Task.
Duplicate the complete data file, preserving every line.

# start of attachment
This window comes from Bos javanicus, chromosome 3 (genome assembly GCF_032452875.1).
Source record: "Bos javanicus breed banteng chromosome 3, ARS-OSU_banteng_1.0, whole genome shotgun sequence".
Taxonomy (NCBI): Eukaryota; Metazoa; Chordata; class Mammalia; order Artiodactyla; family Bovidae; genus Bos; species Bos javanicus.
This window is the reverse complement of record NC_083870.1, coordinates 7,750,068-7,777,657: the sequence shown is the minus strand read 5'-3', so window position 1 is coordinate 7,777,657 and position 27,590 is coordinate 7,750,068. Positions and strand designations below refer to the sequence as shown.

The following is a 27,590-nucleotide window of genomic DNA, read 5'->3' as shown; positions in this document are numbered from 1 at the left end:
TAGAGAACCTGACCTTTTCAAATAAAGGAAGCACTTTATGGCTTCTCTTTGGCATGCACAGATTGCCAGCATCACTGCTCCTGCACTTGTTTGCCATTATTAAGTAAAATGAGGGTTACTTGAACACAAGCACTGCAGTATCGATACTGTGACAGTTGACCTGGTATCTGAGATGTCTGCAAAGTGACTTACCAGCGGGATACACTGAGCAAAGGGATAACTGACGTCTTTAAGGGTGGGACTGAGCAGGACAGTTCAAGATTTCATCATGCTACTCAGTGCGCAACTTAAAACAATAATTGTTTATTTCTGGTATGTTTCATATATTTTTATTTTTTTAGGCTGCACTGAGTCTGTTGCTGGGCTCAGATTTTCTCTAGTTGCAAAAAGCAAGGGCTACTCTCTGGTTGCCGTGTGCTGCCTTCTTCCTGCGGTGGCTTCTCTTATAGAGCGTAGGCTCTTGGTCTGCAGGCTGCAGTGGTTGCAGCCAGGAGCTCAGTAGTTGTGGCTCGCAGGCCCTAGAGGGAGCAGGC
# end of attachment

This window comes from Bos javanicus, chromosome 3 (genome assembly GCF_032452875.1).
Source record: "Bos javanicus breed banteng chromosome 3, ARS-OSU_banteng_1.0, whole genome shotgun sequence".
Taxonomy (NCBI): Eukaryota; Metazoa; Chordata; class Mammalia; order Artiodactyla; family Bovidae; genus Bos; species Bos javanicus.
This window is the reverse complement of record NC_083870.1, coordinates 7,750,068-7,777,657: the sequence shown is the minus strand read 5'-3', so window position 1 is coordinate 7,777,657 and position 27,590 is coordinate 7,750,068. Positions and strand designations below refer to the sequence as shown.

The following is a 27,590-nucleotide window of genomic DNA, read 5'->3' as shown; positions in this document are numbered from 1 at the left end:
TAGAGAACCTGACCTTTTCAAATAAAGGAAGCACTTTATGGCTTCTCTTTGGCATGCACAGATTGCCAGCATCACTGCTCCTGCACTTGTTTGCCATTATTAAGTAAAATGAGGGTTACTTGAACACAAGCACTGCAGTATCGATACTGTGACAGTTGACCTGGTATCTGAGATGTCTGCAAAGTGACTTACCAGCGGGATACACTGAGCAAAGGGATAACTGACGTCTTTAAGGGTGGGACTGAGCAGGACAGTTCAAGATTTCATCATGCTACTCAGTGCGCAACTTAAAACAATAATTGTTTATTTCTGGTATGTTTCATATATTTTTATTTTTTTAGGCTGCACTGAGTCTGTTGCTGGGCTCAGATTTTCTCTAGTTGCAAAAAGCAAGGGCTACTCTCTGGTTGCCGTGTGCTGCCTTCTTCCTGCGGTGGCTTCTCTTATAGAGCGTAGGCTCTTGGTCTGCAGGCTGCAGTGGTTGCAGCCAGGAGCTCAGTAGTTGTGGCTCGCAGGCCCTAGAGGGAGCAGGC